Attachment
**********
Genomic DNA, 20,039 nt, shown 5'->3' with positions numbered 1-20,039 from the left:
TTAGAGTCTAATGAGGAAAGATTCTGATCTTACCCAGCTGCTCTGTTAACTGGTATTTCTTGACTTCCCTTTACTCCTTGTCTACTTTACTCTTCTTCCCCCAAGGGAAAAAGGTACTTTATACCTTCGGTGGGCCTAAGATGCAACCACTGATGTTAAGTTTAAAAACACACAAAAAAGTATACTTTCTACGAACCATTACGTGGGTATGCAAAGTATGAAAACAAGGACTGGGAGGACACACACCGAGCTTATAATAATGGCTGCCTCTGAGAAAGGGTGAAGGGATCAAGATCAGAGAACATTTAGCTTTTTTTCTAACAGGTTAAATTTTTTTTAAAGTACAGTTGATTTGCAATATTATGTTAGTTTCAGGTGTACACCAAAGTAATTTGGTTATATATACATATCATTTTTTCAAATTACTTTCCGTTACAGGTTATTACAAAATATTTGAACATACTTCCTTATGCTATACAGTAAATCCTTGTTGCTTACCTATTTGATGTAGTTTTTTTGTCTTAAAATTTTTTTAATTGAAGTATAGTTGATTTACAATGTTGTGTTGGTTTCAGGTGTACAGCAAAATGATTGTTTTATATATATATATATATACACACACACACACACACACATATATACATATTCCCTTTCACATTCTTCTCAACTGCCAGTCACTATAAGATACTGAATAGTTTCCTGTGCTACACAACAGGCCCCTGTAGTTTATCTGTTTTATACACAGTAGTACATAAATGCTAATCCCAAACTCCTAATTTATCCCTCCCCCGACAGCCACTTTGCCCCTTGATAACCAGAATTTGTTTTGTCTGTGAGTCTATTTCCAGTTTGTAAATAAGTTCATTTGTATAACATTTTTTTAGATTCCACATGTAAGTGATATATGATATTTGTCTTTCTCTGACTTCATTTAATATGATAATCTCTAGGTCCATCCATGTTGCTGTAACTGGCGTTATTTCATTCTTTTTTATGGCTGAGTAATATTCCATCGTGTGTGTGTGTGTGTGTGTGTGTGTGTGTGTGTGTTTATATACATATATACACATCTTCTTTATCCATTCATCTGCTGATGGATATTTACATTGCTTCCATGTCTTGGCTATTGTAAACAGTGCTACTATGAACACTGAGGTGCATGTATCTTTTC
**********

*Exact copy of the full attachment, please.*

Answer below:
Genomic DNA, 20,039 nt, shown 5'->3' with positions numbered 1-20,039 from the left:
TTAGAGTCTAATGAGGAAAGATTCTGATCTTACCCAGCTGCTCTGTTAACTGGTATTTCTTGACTTCCCTTTACTCCTTGTCTACTTTACTCTTCTTCCCCCAAGGGAAAAAGGTACTTTATACCTTCGGTGGGCCTAAGATGCAACCACTGATGTTAAGTTTAAAAACACACAAAAAAGTATACTTTCTACGAACCATTACGTGGGTATGCAAAGTATGAAAACAAGGACTGGGAGGACACACACCGAGCTTATAATAATGGCTGCCTCTGAGAAAGGGTGAAGGGATCAAGATCAGAGAACATTTAGCTTTTTTTCTAACAGGTTAAATTTTTTTTAAAGTACAGTTGATTTGCAATATTATGTTAGTTTCAGGTGTACACCAAAGTAATTTGGTTATATATACATATCATTTTTTCAAATTACTTTCCGTTACAGGTTATTACAAAATATTTGAACATACTTCCTTATGCTATACAGTAAATCCTTGTTGCTTACCTATTTGATGTAGTTTTTTTGTCTTAAAATTTTTTTAATTGAAGTATAGTTGATTTACAATGTTGTGTTGGTTTCAGGTGTACAGCAAAATGATTGTTTTATATATATATATATATACACACACACACACACACACATATATACATATTCCCTTTCACATTCTTCTCAACTGCCAGTCACTATAAGATACTGAATAGTTTCCTGTGCTACACAACAGGCCCCTGTAGTTTATCTGTTTTATACACAGTAGTACATAAATGCTAATCCCAAACTCCTAATTTATCCCTCCCCCGACAGCCACTTTGCCCCTTGATAACCAGAATTTGTTTTGTCTGTGAGTCTATTTCCAGTTTGTAAATAAGTTCATTTGTATAACATTTTTTTAGATTCCACATGTAAGTGATATATGATATTTGTCTTTCTCTGACTTCATTTAATATGATAATCTCTAGGTCCATCCATGTTGCTGTAACTGGCGTTATTTCATTCTTTTTTATGGCTGAGTAATATTCCATCGTGTGTGTGTGTGTGTGTGTGTGTGTGTGTGTGTGTTTATATACATATATACACATCTTCTTTATCCATTCATCTGCTGATGGATATTTACATTGCTTCCATGTCTTGGCTATTGTAAACAGTGCTACTATGAACACTGAGGTGCATGTATCTTTTC